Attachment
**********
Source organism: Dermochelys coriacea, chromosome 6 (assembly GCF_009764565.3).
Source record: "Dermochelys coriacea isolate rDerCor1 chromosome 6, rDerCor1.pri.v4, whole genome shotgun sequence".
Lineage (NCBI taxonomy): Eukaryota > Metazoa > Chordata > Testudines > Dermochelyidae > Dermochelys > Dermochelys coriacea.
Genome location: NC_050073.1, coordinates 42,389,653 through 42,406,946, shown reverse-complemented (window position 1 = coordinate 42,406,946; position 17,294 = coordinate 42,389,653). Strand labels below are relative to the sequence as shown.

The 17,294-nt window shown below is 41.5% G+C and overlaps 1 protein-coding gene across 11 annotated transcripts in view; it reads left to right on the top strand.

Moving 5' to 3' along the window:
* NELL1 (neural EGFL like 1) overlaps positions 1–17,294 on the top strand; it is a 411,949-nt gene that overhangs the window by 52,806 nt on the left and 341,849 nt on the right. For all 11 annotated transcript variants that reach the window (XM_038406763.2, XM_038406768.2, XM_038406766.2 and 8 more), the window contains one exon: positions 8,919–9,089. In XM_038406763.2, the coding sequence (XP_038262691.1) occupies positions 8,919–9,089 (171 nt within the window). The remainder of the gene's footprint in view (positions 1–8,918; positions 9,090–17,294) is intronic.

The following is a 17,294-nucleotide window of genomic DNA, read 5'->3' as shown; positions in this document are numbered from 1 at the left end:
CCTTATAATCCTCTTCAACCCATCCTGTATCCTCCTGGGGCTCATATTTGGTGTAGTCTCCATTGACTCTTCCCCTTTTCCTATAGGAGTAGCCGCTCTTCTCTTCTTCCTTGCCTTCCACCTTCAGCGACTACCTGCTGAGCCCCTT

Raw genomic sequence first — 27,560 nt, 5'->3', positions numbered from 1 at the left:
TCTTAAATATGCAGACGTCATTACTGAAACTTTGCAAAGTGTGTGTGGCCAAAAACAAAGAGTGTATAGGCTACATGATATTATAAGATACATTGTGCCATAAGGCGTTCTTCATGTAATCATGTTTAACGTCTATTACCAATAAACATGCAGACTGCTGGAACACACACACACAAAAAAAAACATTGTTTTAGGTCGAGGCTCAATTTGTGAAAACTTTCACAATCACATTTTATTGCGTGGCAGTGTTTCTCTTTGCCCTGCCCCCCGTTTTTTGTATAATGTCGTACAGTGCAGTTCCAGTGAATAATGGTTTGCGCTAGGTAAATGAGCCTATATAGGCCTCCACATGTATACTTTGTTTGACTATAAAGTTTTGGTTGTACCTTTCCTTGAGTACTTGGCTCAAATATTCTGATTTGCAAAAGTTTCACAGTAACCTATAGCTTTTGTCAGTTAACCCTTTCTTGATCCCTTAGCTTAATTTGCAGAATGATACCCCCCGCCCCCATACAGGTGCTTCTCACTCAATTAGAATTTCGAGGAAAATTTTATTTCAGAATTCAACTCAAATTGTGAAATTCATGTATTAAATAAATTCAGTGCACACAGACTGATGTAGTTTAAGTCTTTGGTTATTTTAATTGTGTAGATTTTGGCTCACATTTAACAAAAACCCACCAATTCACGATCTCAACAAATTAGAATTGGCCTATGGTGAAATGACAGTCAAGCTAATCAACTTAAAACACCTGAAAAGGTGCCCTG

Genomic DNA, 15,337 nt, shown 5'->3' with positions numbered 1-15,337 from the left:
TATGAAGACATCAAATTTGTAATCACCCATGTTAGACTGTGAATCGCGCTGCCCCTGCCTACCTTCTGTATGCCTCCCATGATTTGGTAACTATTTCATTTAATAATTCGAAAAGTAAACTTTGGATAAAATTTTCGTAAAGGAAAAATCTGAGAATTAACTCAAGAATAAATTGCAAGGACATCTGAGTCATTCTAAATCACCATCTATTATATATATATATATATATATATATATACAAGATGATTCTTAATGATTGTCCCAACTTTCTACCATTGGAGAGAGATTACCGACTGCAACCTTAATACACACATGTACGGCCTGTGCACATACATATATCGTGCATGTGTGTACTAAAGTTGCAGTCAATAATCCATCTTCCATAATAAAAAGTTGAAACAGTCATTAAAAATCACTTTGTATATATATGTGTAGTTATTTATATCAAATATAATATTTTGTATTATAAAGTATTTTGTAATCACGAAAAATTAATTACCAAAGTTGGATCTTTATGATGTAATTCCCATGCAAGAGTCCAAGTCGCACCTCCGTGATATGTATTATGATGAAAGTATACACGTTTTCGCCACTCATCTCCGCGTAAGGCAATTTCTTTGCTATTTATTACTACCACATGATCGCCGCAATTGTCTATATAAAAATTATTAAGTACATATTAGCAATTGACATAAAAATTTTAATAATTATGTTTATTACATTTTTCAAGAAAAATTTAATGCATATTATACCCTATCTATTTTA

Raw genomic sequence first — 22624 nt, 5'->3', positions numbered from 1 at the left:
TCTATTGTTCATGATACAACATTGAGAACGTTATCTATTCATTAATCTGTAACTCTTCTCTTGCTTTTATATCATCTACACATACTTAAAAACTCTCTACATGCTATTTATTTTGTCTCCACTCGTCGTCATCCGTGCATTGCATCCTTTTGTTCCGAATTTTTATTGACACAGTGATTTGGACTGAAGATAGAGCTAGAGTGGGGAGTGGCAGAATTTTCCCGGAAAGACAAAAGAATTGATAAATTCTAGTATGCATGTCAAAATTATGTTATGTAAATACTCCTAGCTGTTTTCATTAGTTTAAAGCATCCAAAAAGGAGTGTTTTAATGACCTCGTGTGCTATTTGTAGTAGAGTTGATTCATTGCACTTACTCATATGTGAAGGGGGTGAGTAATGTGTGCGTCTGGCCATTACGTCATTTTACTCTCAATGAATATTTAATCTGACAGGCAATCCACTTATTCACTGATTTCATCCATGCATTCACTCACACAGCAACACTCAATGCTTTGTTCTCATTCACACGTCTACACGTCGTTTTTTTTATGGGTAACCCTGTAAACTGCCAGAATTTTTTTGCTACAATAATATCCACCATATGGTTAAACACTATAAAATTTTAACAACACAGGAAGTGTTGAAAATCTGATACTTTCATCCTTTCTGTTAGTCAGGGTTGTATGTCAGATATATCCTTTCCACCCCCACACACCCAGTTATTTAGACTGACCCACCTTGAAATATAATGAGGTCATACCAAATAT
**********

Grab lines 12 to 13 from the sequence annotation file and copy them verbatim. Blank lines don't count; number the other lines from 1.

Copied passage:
Genomic DNA, 15,337 nt, shown 5'->3' with positions numbered 1-15,337 from the left:
TATGAAGACATCAAATTTGTAATCACCCATGTTAGACTGTGAATCGCGCTGCCCCTGCCTACCTTCTGTATGCCTCCCATGATTTGGTAACTATTTCATTTAATAATTCGAAAAGTAAACTTTGGATAAAATTTTCGTAAAGGAAAAATCTGAGAATTAACTCAAGAATAAATTGCAAGGACATCTGAGTCATTCTAAATCACCATCTATTATATATATATATATATATATATATATACAAGATGATTCTTAATGATTGTCCCAACTTTCTACCATTGGAGAGAGATTACCGACTGCAACCTTAATACACACATGTACGGCCTGTGCACATACATATATCGTGCATGTGTGTACTAAAGTTGCAGTCAATAATCCATCTTCCATAATAAAAAGTTGAAACAGTCATTAAAAATCACTTTGTATATATATGTGTAGTTATTTATATCAAATATAATATTTTGTATTATAAAGTATTTTGTAATCACGAAAAATTAATTACCAAAGTTGGATCTTTATGATGTAATTCCCATGCAAGAGTCCAAGTCGCACCTCCGTGATATGTATTATGATGAAAGTATACACGTTTTCGCCACTCATCTCCGCGTAAGGCAATTTCTTTGCTATTTATTACTACCACATGATCGCCGCAATTGTCTATATAAAAATTATTAAGTACATATTAGCAATTGACATAAAAATTTTAATAATTATGTTTATTACATTTTTCAAGAAAAATTTAATGCATATTATACCCTATCTATTTTA